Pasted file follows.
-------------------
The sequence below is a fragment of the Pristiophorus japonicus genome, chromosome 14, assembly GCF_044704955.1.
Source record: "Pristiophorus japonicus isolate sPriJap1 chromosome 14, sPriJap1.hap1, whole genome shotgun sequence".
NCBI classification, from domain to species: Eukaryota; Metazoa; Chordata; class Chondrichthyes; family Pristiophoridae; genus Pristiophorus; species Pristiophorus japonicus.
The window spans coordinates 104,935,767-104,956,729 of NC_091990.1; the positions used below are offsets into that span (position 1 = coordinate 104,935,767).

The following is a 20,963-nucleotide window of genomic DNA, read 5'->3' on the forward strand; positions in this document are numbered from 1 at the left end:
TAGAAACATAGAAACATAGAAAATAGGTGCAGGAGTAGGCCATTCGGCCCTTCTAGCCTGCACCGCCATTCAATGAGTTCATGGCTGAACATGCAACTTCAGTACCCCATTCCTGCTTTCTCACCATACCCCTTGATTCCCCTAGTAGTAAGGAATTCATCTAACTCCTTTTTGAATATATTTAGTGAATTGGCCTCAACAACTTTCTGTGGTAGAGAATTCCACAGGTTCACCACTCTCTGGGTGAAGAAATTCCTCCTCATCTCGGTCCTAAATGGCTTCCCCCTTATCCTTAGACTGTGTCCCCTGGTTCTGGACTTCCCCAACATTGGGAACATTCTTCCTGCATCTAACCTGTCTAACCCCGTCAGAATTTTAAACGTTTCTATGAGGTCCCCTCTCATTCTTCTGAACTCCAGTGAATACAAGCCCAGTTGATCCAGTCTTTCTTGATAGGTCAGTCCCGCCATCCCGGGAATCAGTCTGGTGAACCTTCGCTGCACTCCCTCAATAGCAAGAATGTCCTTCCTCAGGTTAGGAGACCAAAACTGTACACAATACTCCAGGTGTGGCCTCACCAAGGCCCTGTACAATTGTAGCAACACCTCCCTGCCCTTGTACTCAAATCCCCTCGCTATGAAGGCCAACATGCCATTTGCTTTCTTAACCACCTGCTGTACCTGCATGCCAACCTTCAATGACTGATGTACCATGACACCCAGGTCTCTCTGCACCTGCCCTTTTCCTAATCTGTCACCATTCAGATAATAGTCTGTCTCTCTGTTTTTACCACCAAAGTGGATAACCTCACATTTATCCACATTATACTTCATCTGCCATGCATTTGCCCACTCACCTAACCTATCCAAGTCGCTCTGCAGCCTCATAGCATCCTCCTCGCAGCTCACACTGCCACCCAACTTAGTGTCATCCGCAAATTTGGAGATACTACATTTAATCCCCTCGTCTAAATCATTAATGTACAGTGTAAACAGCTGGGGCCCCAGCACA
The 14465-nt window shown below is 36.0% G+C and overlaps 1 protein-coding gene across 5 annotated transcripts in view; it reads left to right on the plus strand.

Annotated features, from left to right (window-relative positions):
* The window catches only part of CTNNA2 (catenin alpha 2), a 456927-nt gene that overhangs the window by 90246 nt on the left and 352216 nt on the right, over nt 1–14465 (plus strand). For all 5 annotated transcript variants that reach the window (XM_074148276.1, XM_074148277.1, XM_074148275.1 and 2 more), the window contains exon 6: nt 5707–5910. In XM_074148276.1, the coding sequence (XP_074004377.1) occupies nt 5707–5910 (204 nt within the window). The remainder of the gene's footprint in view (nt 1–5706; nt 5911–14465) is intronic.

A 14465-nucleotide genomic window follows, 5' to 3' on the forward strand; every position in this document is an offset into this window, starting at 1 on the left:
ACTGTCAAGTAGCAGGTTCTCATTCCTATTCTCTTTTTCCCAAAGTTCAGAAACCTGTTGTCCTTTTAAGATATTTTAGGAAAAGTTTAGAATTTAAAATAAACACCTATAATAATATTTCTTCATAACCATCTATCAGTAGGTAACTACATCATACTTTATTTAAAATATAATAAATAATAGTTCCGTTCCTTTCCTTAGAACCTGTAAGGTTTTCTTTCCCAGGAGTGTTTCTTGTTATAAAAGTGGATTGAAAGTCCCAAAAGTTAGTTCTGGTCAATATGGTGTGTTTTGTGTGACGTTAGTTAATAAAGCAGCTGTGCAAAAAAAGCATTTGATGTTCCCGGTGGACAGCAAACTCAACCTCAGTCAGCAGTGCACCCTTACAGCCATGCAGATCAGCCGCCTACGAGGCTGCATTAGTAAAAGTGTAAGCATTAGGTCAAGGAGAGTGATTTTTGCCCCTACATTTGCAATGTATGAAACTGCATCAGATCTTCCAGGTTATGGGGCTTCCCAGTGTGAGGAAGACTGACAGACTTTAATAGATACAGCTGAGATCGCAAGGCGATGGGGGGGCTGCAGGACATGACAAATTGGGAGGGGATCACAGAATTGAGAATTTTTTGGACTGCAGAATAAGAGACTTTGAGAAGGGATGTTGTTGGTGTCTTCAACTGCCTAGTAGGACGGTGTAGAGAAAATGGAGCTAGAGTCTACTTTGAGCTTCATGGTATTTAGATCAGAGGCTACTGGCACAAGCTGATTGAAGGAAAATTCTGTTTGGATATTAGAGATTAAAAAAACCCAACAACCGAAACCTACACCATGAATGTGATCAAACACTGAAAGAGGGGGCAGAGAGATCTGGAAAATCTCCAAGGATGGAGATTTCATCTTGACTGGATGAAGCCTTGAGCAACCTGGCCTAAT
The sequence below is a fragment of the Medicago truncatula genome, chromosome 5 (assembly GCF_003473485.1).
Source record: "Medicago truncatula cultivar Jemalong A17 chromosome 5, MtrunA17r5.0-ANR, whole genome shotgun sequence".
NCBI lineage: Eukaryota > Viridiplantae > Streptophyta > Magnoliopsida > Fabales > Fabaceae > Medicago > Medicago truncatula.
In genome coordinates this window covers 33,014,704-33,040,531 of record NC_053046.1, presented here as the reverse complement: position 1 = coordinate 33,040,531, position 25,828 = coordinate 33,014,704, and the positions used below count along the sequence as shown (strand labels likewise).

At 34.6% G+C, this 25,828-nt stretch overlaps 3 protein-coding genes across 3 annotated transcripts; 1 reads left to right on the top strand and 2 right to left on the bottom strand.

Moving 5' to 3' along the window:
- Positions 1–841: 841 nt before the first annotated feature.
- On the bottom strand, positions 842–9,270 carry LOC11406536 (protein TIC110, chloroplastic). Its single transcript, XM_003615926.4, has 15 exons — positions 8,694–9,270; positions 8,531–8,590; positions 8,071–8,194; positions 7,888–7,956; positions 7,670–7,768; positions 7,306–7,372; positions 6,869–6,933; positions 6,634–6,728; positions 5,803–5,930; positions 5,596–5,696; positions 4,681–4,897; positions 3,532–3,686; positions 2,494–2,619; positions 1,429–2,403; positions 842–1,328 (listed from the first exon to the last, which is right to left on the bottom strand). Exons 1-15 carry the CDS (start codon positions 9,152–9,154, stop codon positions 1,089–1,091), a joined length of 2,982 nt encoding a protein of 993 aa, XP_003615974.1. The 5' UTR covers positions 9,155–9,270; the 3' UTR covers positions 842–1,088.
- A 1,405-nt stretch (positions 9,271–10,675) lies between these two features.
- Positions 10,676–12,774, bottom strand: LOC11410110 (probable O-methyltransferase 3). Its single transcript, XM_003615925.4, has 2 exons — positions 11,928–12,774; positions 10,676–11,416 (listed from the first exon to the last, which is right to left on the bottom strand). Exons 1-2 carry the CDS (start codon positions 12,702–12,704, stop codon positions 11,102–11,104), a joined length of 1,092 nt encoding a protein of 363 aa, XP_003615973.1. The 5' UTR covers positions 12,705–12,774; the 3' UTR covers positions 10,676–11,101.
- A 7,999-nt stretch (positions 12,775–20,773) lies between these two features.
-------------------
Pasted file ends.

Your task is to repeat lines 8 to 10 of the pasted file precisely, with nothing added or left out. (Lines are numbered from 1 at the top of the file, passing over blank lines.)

Annotated features, from left to right (window-relative positions):
* The window catches only part of CTNNA2 (catenin alpha 2), a 456927-nt gene that overhangs the window by 90246 nt on the left and 352216 nt on the right, over nt 1–14465 (plus strand). For all 5 annotated transcript variants that reach the window (XM_074148276.1, XM_074148277.1, XM_074148275.1 and 2 more), the window contains exon 6: nt 5707–5910. In XM_074148276.1, the coding sequence (XP_074004377.1) occupies nt 5707–5910 (204 nt within the window). The remainder of the gene's footprint in view (nt 1–5706; nt 5911–14465) is intronic.

A 14465-nucleotide genomic window follows, 5' to 3' on the forward strand; every position in this document is an offset into this window, starting at 1 on the left: